In mid-September, the American Congress of Obstetricians and Gynecologists’ state legislative chairs and lobbyists from 41 states met to discuss top state legislative issues. This group meets annually in the early fall in order to share legislative issues from the previous legislative session and discuss goals for the upcoming session. The attendees sit state by state around a large, rectangular table, where they can share challenges experienced and challenges expected with current legislation and emerging issues.
The discussion included recent legal decisions and new issues. One hot topic was the June 2016 Supreme Court ruling related to TRAP (Targeted Regulation of Abortion Providers) laws. Some states are still encumbered by TRAP laws, despite the recent ruling against the Texas abortion regulations. There are actions underway in some states to get these regulations reversed to be in compliance with the Supreme Court decision.
Another topic discussed was the push to create a Maternal Mortality Committee in each state. Some states have had this committee for many years and shared pearls for how to get the legislation passed. Collaboration with advocates in the medical community and with the state departments of health was considered to be critical in the passage of legislation to support the creation of these committees.
There was prolonged discussion in the general session, as well as in breakout sessions, about the different types of midwives and the goal to establish a collaborative working relationship with them. Questions discussed included the educational goals for each group, as well as their level of responsibility. The licensing of midwives varies between states, ranging from the State Board of Midwifery to the State Board of Nursing to the State Board of Medicine. Maine was recognized as a state that has successfully created a collaborative relationship with the midwives who practice there. ACOG continues to work with the American College of Nurse-Midwives to create collaborative practice relationships.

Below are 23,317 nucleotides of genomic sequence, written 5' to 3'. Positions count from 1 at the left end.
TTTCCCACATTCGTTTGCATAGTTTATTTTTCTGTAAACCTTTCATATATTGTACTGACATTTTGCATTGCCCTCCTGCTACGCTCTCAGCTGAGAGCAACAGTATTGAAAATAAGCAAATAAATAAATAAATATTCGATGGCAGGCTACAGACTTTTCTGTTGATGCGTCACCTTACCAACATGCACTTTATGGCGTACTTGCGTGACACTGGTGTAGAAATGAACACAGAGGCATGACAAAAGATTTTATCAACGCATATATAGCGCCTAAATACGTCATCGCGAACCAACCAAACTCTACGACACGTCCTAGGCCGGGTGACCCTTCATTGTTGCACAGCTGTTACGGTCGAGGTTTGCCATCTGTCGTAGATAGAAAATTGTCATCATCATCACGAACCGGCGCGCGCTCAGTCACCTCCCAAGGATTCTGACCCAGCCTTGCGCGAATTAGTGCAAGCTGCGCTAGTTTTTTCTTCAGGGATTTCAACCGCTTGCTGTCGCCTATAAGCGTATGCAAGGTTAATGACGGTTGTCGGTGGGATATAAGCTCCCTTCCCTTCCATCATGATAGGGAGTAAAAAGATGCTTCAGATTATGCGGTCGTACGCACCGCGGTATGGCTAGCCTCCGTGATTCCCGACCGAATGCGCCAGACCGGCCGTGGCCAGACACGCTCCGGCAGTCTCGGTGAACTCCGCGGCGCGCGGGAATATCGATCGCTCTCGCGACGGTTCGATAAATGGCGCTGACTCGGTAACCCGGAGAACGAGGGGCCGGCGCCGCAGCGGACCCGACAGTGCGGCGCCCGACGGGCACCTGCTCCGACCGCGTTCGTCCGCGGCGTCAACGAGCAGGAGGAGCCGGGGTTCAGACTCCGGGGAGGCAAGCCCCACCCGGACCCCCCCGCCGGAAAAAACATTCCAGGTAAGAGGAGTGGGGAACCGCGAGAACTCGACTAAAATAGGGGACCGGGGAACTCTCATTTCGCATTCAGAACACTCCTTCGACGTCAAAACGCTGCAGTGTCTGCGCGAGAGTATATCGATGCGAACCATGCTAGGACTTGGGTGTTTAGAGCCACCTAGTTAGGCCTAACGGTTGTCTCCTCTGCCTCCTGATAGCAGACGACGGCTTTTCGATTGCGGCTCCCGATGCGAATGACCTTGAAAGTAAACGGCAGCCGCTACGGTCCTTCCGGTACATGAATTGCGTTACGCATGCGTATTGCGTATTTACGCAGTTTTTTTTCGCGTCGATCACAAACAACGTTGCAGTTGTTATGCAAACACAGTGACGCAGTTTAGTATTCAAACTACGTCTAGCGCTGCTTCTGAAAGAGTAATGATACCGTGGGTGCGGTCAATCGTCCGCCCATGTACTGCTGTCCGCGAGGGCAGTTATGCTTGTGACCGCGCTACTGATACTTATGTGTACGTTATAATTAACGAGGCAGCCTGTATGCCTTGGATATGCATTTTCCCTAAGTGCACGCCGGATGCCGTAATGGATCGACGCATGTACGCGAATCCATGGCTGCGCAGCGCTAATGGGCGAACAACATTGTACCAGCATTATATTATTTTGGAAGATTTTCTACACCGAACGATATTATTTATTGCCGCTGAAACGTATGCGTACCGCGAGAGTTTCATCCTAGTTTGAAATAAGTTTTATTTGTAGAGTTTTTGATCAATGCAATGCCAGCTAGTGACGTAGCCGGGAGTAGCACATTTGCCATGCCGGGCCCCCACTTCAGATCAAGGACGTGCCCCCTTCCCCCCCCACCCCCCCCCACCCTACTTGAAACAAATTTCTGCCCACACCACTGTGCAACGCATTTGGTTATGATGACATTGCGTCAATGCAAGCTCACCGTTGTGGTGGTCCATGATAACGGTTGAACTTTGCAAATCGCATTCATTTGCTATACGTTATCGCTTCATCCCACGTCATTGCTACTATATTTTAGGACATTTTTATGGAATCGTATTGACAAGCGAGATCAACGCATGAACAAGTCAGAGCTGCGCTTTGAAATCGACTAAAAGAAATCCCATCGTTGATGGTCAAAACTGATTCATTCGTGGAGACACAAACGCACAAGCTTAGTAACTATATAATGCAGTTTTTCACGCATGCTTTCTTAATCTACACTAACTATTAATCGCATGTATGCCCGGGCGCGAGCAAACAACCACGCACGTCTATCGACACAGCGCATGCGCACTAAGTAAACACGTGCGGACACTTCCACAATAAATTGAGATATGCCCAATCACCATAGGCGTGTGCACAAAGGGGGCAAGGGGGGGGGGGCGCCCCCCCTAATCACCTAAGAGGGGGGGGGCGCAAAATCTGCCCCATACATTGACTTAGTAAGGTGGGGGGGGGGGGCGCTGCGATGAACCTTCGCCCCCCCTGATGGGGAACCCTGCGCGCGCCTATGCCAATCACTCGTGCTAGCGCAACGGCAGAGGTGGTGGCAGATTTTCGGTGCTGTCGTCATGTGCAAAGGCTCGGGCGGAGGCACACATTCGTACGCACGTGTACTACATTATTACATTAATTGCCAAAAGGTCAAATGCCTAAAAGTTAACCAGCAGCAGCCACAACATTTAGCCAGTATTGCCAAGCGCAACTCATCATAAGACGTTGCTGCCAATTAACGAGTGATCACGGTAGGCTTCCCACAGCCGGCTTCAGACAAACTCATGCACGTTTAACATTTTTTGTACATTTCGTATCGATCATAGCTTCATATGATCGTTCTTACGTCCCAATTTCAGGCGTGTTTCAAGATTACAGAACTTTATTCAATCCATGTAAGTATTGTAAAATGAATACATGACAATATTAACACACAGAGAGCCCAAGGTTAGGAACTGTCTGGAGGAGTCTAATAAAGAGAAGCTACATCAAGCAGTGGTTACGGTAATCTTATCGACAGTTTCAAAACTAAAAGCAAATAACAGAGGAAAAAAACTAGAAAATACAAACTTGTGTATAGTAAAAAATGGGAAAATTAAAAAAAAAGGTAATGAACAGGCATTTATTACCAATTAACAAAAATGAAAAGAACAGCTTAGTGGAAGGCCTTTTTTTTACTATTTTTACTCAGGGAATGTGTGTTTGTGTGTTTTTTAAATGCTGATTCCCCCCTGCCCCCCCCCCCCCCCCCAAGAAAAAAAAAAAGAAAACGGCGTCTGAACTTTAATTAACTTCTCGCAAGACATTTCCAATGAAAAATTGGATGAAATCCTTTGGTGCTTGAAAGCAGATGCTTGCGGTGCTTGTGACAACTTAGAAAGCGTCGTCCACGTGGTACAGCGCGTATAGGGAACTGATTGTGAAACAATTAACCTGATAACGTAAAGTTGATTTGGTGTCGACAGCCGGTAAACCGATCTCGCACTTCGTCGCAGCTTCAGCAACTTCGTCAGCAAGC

Another breakout session focused on reproductive health. This group discussed legislation that interferes with the patient-physician relationship, including mandating an outdated protocol for administering medication abortion and even threatening physicians who provide abortion services with jail time. State legislation to allow pharmacists to prescribe hormonal contraception was also reviewed.
There was consensus among the meeting participants that communication with legislators about evidence-based medicine and sound science, along with ob.gyns.’ advocacy in state legislatures, is critical to counterbalancing inappropriate political interference in the patient-physician relationship. The discussion also touched on the importance of continued collaboration with partners across the medical community, since attempts to legislate the practice of medicine can negatively impact a wide range of clinical practices.
Dr. Bohon is an ob.gyn. in private practice in Washington, D.C. She is an ACOG state legislative chair from the District of Columbia and a member of the Ob.Gyn. News Editorial Advisory Board. She reported having no relevant financial disclosures.